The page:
Long-term psychiatric symptoms after recovery from acute COVID-19 have been reported, including post-traumatic stress disorder (PTSD), depression, anxiety, and obsessive–compulsive symptoms34,35,36,37,38,39. The prevalence of possible mood or anxiety disorders (K6 total scores ≥ 5) were 17.9% for males and 45.0% for females in this study. The Japanese Ministry of Health, Labour and Welfare conducts annually a large-scale comprehensive survey of living conditions of the general population, including the assessment of psychological status by the K6 questionnaire11,40. Psychological evaluation in our study used the same tool, allowing for comparison with the general population. In 2019, mood or anxiety disorders prevalence was 24.8% in males and 29.6% in females in the general population40. Compared to the data of the general population, mood or anxiety disorders prevalence in our study was lower in male patients and higher in female patients. Moreover, the logistic regression analysis revealed that female sex and the development of sequelae after COVID-19 were independent and significant risk factors for post–COVID-19 mood or anxiety disorders. Previous research also pointed out that female patients with a preexisting psychiatric diagnosis and those managed at home were at a higher risk of psychiatric symptoms after COVID-1935. Therefore, female patients and patients with sequelae should receive long-term follow-up with a particular focus on monitoring for mood or anxiety disorders.

Discrimination and stigmatization to healthcare workers, COVID-19 patients, and survivors have been serious challenges across the world during this COVID-19 pandemic41. The United Nations Children's Fund (UNICEF), the World Health Organization (WHO), and the International Federation of Red Cross and Red Crescent Societies (IFRC) released a guide to preventing and addressing social stigma, highlighting the importance of communication in combatting COVID-19-related fear and stigma42. Overall, 43.3% of our study participants reported exposure to stigma and discrimination related to COVID-19, suggesting that patients may face social challenges as they resume their everyday activities after recovery. Further expansion of the support system for ex-COVID-19 patients by the government and medical institutions and measures to eradicate discrimination are needed.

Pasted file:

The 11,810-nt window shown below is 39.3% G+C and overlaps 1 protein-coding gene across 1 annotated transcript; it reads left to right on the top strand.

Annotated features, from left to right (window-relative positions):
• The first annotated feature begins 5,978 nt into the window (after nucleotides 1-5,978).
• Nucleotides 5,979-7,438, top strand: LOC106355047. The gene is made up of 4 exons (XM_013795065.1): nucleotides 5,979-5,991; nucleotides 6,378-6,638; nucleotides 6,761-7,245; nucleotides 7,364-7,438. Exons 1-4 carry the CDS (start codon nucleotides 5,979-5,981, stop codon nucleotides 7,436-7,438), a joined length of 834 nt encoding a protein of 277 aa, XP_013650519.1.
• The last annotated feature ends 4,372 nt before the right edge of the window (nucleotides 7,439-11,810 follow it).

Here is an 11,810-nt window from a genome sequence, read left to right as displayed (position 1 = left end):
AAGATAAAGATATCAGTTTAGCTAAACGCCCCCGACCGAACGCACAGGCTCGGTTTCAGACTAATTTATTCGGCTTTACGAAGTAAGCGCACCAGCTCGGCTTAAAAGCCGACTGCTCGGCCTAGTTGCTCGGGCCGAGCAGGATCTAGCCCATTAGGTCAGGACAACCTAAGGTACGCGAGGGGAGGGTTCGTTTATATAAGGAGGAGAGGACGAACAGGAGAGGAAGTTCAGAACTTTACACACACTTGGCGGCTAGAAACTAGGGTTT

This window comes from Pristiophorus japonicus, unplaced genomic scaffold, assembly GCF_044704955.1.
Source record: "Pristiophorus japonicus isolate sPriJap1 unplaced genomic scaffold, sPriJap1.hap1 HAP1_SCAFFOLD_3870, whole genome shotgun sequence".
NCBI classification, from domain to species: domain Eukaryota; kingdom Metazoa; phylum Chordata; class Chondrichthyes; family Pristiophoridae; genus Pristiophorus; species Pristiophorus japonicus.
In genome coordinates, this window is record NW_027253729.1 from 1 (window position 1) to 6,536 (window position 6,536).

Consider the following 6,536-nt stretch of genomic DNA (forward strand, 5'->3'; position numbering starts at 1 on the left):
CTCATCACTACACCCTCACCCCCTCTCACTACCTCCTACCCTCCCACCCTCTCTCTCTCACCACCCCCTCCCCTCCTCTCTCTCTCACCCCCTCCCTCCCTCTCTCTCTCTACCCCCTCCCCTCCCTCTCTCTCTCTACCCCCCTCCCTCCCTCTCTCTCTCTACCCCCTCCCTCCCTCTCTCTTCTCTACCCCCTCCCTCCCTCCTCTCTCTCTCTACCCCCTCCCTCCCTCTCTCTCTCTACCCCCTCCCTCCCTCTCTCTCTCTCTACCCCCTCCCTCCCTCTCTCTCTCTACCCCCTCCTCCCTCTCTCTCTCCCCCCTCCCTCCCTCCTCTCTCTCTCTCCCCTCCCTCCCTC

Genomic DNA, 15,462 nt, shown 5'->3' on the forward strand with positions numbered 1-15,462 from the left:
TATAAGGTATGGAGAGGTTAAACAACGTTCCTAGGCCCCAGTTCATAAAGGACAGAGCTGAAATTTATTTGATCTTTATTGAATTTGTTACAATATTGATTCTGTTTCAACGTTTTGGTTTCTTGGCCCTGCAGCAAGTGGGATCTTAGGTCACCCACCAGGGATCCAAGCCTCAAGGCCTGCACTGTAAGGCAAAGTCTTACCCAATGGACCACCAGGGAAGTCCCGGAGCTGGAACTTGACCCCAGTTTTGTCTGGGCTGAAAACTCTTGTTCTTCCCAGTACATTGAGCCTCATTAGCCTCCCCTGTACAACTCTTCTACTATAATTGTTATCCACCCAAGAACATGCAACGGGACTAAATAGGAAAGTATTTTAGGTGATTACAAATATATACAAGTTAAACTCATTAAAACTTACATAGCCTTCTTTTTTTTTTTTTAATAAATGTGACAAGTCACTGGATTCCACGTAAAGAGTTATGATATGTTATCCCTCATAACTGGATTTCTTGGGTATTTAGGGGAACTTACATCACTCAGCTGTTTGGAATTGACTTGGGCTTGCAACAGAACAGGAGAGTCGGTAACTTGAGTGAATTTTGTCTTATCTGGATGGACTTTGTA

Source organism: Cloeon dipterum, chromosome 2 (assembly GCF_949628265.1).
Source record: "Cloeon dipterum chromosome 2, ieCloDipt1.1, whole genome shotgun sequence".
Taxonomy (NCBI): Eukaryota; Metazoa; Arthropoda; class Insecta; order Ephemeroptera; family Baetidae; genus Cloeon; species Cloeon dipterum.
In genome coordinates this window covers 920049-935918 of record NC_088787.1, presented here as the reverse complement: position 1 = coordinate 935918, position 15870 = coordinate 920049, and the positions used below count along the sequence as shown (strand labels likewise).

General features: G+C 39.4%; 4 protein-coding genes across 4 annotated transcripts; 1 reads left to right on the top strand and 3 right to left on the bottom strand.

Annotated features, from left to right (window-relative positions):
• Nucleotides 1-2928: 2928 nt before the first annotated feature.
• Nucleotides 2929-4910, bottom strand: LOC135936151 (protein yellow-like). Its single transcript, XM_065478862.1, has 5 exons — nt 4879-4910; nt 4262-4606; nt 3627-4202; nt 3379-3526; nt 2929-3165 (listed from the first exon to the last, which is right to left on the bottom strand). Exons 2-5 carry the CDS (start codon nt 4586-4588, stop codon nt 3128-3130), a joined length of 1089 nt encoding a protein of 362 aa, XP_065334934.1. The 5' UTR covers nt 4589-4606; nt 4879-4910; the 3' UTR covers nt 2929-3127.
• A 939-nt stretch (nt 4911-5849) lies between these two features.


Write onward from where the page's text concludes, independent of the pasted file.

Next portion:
Limitations

There are several limitations to this study. First, patient selection may have been biased. At Hospital A, outpatient follow-up appointment schedules were based on each patient’s personal preferences, condition at discharge, and imaging findings. Consequently, our patient selection procedure may have skewed the study population towards those who were still symptomatic at discharge. Hospital B mailed their patients a letter asking for cooperation in this study, and positive responses were obtained from 51.2% of them. This process may have resulted in an overestimation of the prevalence of long COVID symptoms due to potential selection bias, wherein patients affected by persistent conditions were more likely to participate in this study. Second, the sample size of this study may not be sufficient to conclude about the risks of long COVID. Third, because of its cross-sectional nature, this study was not able to evaluate the duration of individual symptoms. Fourth, the medical institutions of this study were designated for the treatment of patients with mild-to-moderate COVID-19. Consequently, this study did not allow for in-depth analysis of severe cases. Fifth, since the survey was conducted using self-administered questionnaires, it was not possible to make an objective evaluation for each symptom. Despite these limitations, this study identified long COVID in 49.5% of mild cases and demonstrated that COVID-19 may have potentially profound impacts on local communities.

Conclusion

Long COVID was noted in 52.0% of the study population at a median of 29 days [IQR 23–128] after COVID-19 onset. Common symptoms included olfactory disorders, taste disorders, and cough. The prevalence rates of long COVID varied by age group, with older patients having higher rates. We identified long COVID in half (49.5%) of mild cases and analyzed the potentially profound impacts of long COVID on local communities. Our results warrant a large-scale, long-term cohort study in the future.

Data availability

The datasets used and analyzed during the current study are available from the corresponding author on reasonable request.

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Acknowledgements

This study was conducted as part of the Hiroshima Prefectural Government–Academia Collaboration Project, sponsored by the Hiroshima Prefectural Government.

Funding

This research was supported by Hiroshima Prefecture Government–Academia Collaboration Project funding and the Japan Agency for Medical Research and Development (AMED) under Grant Number JP20fk0108453.

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Contributions

Study concept and design: T.K. and J.T. Acquisition of data: K.M., Y.K., M.O., A.S., N.T., H.O., A.N., T.N., T.T. and J.T. Data management: A.S., K.A., T.A. and J.T. Data analysis: A.S., K.A., T.A. and J.T. Statistical analysis: A.S., K.A., T.A. and J.T. Interpretation of data: A.S. and J.T. Manuscript development: A.S., K.A., B.E., S.O. and J.T. Study supervision: J.T. All authors reviewed and approved the final version of the manuscript.

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Correspondence to Junko Tanaka.

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Sugiyama, A., Miwata, K., Kitahara, Y. et al. Long COVID occurrence in COVID-19 survivors. Sci Rep 12, 6039 (2022). https://doi.org/10.1038/s41598-022-10051-z